Why bother with a will?
A will is one of the most important legal documents anyone can have.
It doesn’t matter what you own or how big or small your family is. Your will is your only chance to say exactly what you want to happen when you are no longer around.
Put simply, if you don’t have a will, you don’t have a say. Instead, the law decides for you.
Fortunately, there are many ways to get your will written—at any time of life.
But, in England and Wales, the law lets anyone write wills. That means you can ask an accountant or your bank to write your will.
You can buy a DIY will kit to fill out yourself. Or you can pay someone who works as a full-time will writer to write your will.
What does a will writer do?
A will writer can explain some of your options.
They can help you with:
- what your will says, so that your estate (whatever you own and your financial assets) goes where you want it to
- the things that need to happen to make sure your will is put into effect after your death
- other details such as where to store your will, who should be responsible for it, and who the executors of the will are.
Are will writers regulated?
The law in England and Wales allows anyone to write a will. But it is important to get your will right so that it is legally valid and does what you want it to.
If you go to a regulated lawyer for a will, you will be covered by the protections offered by a legal services regulator. Financial advisers and accountants sometimes offer will-writing services. They are also regulated, but by other bodies.
Some people work as professional will writers for will-writing companies. These companies are not regulated. But some are voluntary members of organisations like the Institute of Professional Will Writers—it isn’t a regulator, but its members agree to follow a code of practice that says they must have insurance and the right expertise.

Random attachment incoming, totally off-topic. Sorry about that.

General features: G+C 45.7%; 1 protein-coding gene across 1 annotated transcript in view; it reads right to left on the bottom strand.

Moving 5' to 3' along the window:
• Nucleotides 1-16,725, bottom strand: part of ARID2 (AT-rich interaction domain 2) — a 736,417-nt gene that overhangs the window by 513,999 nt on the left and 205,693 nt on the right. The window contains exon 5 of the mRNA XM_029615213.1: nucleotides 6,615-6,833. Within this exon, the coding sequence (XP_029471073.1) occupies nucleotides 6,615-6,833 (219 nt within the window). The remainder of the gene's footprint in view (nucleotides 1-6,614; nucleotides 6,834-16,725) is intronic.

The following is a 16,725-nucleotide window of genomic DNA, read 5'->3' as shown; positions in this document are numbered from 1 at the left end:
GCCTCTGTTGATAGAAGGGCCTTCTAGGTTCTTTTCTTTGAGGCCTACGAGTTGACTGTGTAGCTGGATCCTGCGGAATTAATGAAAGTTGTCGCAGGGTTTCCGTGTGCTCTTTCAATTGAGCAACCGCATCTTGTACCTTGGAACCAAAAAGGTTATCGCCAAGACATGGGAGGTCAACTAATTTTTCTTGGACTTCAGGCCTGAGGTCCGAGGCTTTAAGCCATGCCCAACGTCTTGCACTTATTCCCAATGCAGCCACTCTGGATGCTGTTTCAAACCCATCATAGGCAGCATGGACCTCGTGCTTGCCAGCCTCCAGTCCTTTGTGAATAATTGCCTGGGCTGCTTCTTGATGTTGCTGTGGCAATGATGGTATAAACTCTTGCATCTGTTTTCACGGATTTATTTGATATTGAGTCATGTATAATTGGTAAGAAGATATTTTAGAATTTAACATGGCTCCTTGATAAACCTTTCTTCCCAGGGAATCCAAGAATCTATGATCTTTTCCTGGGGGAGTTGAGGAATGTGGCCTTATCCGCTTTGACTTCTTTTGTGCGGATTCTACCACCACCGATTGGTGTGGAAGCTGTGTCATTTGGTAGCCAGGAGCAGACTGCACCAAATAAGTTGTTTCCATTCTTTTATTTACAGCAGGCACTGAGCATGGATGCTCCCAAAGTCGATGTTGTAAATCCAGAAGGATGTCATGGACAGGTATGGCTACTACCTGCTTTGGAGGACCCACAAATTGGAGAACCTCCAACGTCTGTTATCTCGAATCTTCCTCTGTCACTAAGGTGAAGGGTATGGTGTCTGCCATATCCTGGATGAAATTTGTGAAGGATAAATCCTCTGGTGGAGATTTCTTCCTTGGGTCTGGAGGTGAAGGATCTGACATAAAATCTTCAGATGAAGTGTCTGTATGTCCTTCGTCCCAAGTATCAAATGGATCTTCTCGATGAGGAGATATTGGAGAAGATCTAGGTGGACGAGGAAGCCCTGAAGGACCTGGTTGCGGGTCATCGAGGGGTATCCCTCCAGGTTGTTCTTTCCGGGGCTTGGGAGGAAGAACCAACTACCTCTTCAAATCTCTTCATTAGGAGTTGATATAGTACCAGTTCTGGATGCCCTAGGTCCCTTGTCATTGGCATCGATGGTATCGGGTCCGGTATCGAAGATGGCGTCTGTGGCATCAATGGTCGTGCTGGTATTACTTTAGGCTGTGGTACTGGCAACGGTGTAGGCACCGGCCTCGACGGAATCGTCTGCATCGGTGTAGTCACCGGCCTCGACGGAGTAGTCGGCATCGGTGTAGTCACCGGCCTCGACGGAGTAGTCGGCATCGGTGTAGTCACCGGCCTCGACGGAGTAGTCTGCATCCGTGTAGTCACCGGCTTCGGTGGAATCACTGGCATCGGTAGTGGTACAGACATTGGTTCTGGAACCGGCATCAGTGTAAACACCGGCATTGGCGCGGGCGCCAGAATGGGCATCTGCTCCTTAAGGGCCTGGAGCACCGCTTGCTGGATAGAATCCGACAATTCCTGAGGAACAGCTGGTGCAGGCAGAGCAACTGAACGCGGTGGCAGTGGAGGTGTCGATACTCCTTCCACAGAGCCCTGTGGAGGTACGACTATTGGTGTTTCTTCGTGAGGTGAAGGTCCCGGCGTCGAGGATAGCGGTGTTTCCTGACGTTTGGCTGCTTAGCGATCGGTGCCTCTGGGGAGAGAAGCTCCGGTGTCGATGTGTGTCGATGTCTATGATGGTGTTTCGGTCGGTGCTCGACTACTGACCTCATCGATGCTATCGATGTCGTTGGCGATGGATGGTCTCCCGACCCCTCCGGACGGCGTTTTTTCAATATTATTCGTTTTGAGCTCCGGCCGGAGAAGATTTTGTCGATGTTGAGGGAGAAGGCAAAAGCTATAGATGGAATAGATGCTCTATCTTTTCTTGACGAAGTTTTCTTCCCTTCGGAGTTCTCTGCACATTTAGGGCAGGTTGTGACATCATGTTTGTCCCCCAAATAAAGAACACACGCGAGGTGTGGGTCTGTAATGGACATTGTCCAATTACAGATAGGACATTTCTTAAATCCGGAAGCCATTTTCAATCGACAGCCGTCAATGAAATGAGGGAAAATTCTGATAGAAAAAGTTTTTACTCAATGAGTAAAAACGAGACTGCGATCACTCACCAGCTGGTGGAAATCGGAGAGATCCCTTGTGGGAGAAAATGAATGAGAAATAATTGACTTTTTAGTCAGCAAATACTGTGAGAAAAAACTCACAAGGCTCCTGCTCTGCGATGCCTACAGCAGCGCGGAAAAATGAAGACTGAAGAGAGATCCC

How are you protected if you use a will writer?
A will is an important document. A single mistake or error can be enough to make it invalid. And this could cause real problems for your relatives and friends after you die.
Think carefully about who you want to write your will, and how you are protected.
If you are a customer of a business that writes wills, you have the right to be treated fairly and to a good level of service—thanks to the Consumer Rights Act 2015.
Some will writers are members of organisations that require them to have the right experience and insurance.
If you choose a regulated lawyer like a solicitor to write your will, you have more protections and rights if something goes wrong.
Top tip: Always find out if the person you choose to write your will is regulated or belongs to a membership body. Check their website or ask them directly before you agree to get a will written by them.
What can I do if I have a complaint about my will writer?
If you are unhappy with the way things are going with the person writing your will or have concerns after your will has been written, don’t be afraid to speak up.
Contact your will writer to explain what’s wrong. Ask them to put things right. If you are paying them, you have rights under the Consumer Rights Act 2015.
If the writer of your will is a regulated lawyer, you can make a formal complaint to them and set out how you want things to be put right. You should do this in writing or in an email.
If the writer of your will belongs to a membership body, that organisation may have guidance about how to make a complaint or a complaints procedure that you can follow. Take a look at their website.
How should I pay for a will writer?
Many businesses offer will-writing services. Shop around and get quotes before you decide on a will writer.
Top Tip – Before using a will writer, ask them to tell what work they will do for you and to explain all of the costs or how they will be worked out.
Where can I find a will writer?
You can find will writers working in many different businesses: law firms, accountants firms and some charities. Some companies are set up just to provide will-writing services.
To find a will writer, you could:
- ask someone you know to recommend a will writer they have used
- do a website search for ‘will writing’ or use the Law Society’s Find a Solicitor search
- look up ‘wills’ in your local phone directory.